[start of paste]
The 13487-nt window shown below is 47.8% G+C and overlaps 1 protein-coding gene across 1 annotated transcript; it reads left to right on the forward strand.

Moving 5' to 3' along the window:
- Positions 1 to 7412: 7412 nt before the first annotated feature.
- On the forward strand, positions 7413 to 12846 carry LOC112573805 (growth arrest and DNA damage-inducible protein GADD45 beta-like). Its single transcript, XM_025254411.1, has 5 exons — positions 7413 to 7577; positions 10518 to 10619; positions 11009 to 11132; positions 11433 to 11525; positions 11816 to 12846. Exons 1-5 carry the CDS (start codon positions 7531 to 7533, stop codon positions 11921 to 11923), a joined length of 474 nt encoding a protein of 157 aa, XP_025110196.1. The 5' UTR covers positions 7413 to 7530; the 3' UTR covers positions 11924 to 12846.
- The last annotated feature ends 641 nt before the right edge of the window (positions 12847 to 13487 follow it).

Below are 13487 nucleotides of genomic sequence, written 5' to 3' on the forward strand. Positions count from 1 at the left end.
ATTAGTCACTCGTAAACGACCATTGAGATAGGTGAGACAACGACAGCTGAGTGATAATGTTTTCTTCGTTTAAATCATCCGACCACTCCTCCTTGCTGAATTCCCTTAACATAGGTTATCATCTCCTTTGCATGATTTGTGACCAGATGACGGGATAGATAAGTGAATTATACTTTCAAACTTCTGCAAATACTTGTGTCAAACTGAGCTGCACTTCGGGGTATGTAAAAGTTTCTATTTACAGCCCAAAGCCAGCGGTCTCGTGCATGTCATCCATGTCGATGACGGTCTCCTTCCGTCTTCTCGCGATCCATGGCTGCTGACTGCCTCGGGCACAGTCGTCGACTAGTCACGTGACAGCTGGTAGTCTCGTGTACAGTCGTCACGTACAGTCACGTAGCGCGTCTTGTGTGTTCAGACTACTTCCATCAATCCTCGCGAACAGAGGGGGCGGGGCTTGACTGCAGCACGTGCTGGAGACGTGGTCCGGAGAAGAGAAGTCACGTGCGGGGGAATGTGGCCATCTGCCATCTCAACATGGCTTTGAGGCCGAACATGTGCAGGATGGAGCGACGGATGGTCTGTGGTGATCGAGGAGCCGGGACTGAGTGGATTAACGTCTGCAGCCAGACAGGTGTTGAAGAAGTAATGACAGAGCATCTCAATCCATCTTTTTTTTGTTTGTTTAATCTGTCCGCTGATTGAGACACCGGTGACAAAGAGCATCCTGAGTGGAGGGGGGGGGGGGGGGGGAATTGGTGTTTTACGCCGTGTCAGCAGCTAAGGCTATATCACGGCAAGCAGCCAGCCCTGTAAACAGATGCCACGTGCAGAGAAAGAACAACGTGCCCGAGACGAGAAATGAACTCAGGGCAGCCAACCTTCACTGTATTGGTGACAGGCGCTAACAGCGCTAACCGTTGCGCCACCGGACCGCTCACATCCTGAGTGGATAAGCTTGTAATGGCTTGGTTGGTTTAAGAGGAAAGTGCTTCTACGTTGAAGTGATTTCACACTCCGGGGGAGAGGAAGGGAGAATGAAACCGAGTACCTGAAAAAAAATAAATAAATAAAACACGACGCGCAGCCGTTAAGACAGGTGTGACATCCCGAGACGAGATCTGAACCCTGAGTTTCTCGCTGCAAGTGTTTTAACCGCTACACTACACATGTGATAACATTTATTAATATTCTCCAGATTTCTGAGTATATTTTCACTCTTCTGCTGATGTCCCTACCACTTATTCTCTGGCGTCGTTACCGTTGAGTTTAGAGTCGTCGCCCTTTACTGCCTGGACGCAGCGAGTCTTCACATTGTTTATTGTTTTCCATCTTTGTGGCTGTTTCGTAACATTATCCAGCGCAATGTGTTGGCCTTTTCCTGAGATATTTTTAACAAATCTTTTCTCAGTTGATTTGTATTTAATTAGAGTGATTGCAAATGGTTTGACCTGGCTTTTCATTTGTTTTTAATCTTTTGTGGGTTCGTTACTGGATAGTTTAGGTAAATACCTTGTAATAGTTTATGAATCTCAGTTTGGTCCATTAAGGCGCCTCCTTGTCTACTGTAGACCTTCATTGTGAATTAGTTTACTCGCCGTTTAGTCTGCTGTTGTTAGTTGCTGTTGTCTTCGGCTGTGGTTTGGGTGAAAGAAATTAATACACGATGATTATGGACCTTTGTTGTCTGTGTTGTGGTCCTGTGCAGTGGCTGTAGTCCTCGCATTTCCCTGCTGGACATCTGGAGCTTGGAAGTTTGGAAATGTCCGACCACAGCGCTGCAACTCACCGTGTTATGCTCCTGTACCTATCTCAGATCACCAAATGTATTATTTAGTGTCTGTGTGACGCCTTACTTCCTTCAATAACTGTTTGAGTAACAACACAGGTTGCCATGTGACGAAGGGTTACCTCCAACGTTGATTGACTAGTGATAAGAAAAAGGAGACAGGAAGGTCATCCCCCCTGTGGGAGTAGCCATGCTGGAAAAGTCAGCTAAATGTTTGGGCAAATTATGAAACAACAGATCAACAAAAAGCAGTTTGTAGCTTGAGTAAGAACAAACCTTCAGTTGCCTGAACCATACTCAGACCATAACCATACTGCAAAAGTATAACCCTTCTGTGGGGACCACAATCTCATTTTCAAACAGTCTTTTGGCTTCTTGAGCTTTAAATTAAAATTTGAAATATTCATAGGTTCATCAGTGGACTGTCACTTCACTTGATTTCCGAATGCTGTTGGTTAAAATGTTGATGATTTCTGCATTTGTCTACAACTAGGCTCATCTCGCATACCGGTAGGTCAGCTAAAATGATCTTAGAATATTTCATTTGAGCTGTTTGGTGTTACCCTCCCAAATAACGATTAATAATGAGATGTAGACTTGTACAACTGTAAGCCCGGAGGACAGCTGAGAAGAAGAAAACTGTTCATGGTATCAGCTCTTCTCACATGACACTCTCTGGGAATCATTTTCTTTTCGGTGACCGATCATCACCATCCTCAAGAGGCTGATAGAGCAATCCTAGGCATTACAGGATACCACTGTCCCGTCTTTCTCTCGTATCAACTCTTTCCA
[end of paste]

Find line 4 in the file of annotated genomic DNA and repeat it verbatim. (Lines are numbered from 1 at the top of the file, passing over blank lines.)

- On the forward strand, positions 7413 to 12846 carry LOC112573805 (growth arrest and DNA damage-inducible protein GADD45 beta-like). Its single transcript, XM_025254411.1, has 5 exons — positions 7413 to 7577; positions 10518 to 10619; positions 11009 to 11132; positions 11433 to 11525; positions 11816 to 12846. Exons 1-5 carry the CDS (start codon positions 7531 to 7533, stop codon positions 11921 to 11923), a joined length of 474 nt encoding a protein of 157 aa, XP_025110196.1. The 5' UTR covers positions 7413 to 7530; the 3' UTR covers positions 11924 to 12846.